Discussion in 'VHF/UHF - 50Mhz and Beyond' started by KA0EIV, Nov 2, 2016.
Here's what they look like when overlayed.
Appears to be doing its job. I worked a station 269 air miles away with 30-45 watts on a ho-hum night. He said I was 5/6 in to en54. Really surprised me with signals up and down last night.
What's the feed point z of the optimized antenna?
The beauty of the quagi is its long term performance when it rains and snows and water can't get into the matching network cause it ain't got one to go bad !
To the op :
May I suggest its time to get some calibrated attenuators and start using the attenuator substitution method of measuring relative gain.
You were not clear if the forward signal went up more than the back (ratio) between the two antenna's.
And in general no yagi-uda antenna or derivative (quad/quagi) will benefit from 2 or more reflectors.
What are the dimensions for the optimized 8 El quagi? As was previously asked, what is the feed impedance?
This thread has inspired me to look through the ARRL archives on Quagis to learn the real dope.
The MAIN advantage of the Quagi is that the matching issue is SO much simpler than the gamma match of a yagi...especially at UHF and above. While with enough twiddling you CAN get excellent results with conventional yagis, the Quagi feed almost guarantees that the rest of the thing is going to perform per specs. The Quagi just plain gives a better results-to-fiddling ratio. For most average antenna builders, this is a strong deciding factor in favor of the Quagi.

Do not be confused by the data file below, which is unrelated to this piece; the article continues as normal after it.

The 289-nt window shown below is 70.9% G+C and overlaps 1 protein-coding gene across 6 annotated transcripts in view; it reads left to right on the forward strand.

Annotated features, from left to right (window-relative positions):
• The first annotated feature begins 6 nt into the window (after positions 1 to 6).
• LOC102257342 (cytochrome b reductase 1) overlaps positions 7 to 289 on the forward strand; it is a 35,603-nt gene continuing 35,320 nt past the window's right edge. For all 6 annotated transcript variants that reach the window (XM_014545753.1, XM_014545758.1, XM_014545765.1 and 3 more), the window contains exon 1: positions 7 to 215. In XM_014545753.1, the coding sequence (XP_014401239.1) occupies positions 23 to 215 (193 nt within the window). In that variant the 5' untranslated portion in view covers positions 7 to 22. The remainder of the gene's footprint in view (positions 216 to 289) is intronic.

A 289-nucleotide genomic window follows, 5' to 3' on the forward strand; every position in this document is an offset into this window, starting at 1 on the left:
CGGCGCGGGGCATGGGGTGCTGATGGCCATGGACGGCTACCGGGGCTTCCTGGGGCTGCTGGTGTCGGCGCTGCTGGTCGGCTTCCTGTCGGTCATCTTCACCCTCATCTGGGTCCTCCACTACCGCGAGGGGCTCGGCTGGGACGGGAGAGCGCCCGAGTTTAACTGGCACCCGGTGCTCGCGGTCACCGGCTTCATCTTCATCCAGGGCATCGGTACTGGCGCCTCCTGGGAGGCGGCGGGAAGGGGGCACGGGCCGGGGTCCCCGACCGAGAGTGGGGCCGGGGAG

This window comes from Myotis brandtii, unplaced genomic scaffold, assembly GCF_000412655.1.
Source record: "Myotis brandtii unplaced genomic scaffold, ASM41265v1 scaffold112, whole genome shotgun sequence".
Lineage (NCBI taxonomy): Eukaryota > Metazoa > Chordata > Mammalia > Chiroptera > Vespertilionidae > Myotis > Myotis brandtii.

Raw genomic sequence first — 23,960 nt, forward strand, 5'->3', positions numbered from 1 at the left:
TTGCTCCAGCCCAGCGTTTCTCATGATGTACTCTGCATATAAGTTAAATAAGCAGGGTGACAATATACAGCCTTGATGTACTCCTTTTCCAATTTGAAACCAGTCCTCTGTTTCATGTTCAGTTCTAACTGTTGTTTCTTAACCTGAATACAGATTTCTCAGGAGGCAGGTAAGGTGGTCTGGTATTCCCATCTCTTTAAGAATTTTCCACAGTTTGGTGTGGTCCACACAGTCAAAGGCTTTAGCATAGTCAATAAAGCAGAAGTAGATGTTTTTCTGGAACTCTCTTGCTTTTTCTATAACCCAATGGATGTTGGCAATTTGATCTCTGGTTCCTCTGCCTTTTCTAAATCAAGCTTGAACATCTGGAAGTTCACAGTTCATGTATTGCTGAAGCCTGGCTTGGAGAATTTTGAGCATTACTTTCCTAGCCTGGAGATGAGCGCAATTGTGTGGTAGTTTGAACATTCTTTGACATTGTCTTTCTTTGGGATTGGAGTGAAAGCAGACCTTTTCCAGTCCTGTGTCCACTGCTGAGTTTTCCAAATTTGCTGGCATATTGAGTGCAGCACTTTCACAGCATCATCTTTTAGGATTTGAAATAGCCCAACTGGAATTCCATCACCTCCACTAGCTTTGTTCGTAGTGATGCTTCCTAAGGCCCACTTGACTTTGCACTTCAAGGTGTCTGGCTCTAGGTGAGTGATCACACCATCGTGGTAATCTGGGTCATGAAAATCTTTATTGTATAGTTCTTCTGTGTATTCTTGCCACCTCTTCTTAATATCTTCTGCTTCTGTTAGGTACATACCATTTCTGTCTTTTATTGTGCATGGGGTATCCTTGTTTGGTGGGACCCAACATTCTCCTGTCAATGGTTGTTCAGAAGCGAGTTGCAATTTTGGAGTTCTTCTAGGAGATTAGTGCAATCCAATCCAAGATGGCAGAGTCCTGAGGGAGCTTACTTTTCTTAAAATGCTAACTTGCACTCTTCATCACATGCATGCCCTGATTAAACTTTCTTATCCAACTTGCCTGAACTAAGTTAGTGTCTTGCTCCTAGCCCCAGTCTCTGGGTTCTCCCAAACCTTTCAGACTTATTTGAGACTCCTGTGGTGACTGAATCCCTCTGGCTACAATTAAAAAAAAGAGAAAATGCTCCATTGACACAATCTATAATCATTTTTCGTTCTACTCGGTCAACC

Eric, all the important stuff is likely in the link I posted above.
There is of course no reason to build a yagi with a gamma match these days. If you add an extra element close spaced to the driven element in a yagi you can get a direct-50 ohm feed yagi. Or build one of the LFA yagis which are similar. Just add a simple ferrite choke at the feedpoint- no twiddling needed.
I've built yagis and quagis both for VHF/UHF and actually found the yagis easier to build than the quagis. With the quagis you have to build a 3D support structure. And things like wire insulation change the driven element lengths in unpredictable ways.
I also tried modelling the quagi designs in the ARRL antenna book (which I also built)- while their gain was ok, the pattern was not very good.
Could you please attach that Quagi EZNEC file here, or email it to me? I'd love to play with it in EZNEC+ 5 here.
I have never heard / read anything about a quagi being the "optimum" VHF / UHF antenna. Yes, it is possible to build a yagi, etc., that can outperform a quagi. However, the quagi is a "cookbook" design in that, if the instructions are followed, the antenna works fine without having to do any tuning, modifying, etc. As such, for the novice antenna builder, who has little, or no, experience building VHF / UHF antennas, they can get an antenna that performs well for a very low cost.